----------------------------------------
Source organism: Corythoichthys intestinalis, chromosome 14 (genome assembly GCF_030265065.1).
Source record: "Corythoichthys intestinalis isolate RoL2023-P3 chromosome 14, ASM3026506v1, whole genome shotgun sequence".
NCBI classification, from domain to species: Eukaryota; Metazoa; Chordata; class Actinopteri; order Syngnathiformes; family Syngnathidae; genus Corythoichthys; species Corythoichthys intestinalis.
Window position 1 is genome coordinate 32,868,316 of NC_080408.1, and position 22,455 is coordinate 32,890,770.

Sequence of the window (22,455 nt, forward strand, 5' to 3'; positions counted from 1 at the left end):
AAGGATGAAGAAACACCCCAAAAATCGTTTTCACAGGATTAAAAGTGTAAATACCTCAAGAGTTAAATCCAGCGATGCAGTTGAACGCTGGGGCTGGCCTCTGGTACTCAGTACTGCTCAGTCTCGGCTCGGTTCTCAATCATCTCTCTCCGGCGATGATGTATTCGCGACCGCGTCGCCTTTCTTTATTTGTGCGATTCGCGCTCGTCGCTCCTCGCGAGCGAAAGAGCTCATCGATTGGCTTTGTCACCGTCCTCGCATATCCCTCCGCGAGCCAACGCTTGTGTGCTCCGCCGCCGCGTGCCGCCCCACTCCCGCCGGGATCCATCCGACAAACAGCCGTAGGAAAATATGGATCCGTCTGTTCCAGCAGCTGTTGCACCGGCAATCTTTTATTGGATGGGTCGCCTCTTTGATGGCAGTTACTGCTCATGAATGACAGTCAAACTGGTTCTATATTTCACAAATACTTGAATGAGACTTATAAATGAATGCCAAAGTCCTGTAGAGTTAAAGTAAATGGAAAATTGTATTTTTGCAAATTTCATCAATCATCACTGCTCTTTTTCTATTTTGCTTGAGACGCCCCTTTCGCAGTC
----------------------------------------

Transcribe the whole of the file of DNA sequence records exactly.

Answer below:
Source organism: Corythoichthys intestinalis, chromosome 14 (genome assembly GCF_030265065.1).
Source record: "Corythoichthys intestinalis isolate RoL2023-P3 chromosome 14, ASM3026506v1, whole genome shotgun sequence".
NCBI classification, from domain to species: Eukaryota; Metazoa; Chordata; class Actinopteri; order Syngnathiformes; family Syngnathidae; genus Corythoichthys; species Corythoichthys intestinalis.
Window position 1 is genome coordinate 32,868,316 of NC_080408.1, and position 22,455 is coordinate 32,890,770.

Sequence of the window (22,455 nt, forward strand, 5' to 3'; positions counted from 1 at the left end):
AAGGATGAAGAAACACCCCAAAAATCGTTTTCACAGGATTAAAAGTGTAAATACCTCAAGAGTTAAATCCAGCGATGCAGTTGAACGCTGGGGCTGGCCTCTGGTACTCAGTACTGCTCAGTCTCGGCTCGGTTCTCAATCATCTCTCTCCGGCGATGATGTATTCGCGACCGCGTCGCCTTTCTTTATTTGTGCGATTCGCGCTCGTCGCTCCTCGCGAGCGAAAGAGCTCATCGATTGGCTTTGTCACCGTCCTCGCATATCCCTCCGCGAGCCAACGCTTGTGTGCTCCGCCGCCGCGTGCCGCCCCACTCCCGCCGGGATCCATCCGACAAACAGCCGTAGGAAAATATGGATCCGTCTGTTCCAGCAGCTGTTGCACCGGCAATCTTTTATTGGATGGGTCGCCTCTTTGATGGCAGTTACTGCTCATGAATGACAGTCAAACTGGTTCTATATTTCACAAATACTTGAATGAGACTTATAAATGAATGCCAAAGTCCTGTAGAGTTAAAGTAAATGGAAAATTGTATTTTTGCAAATTTCATCAATCATCACTGCTCTTTTTCTATTTTGCTTGAGACGCCCCTTTCGCAGTC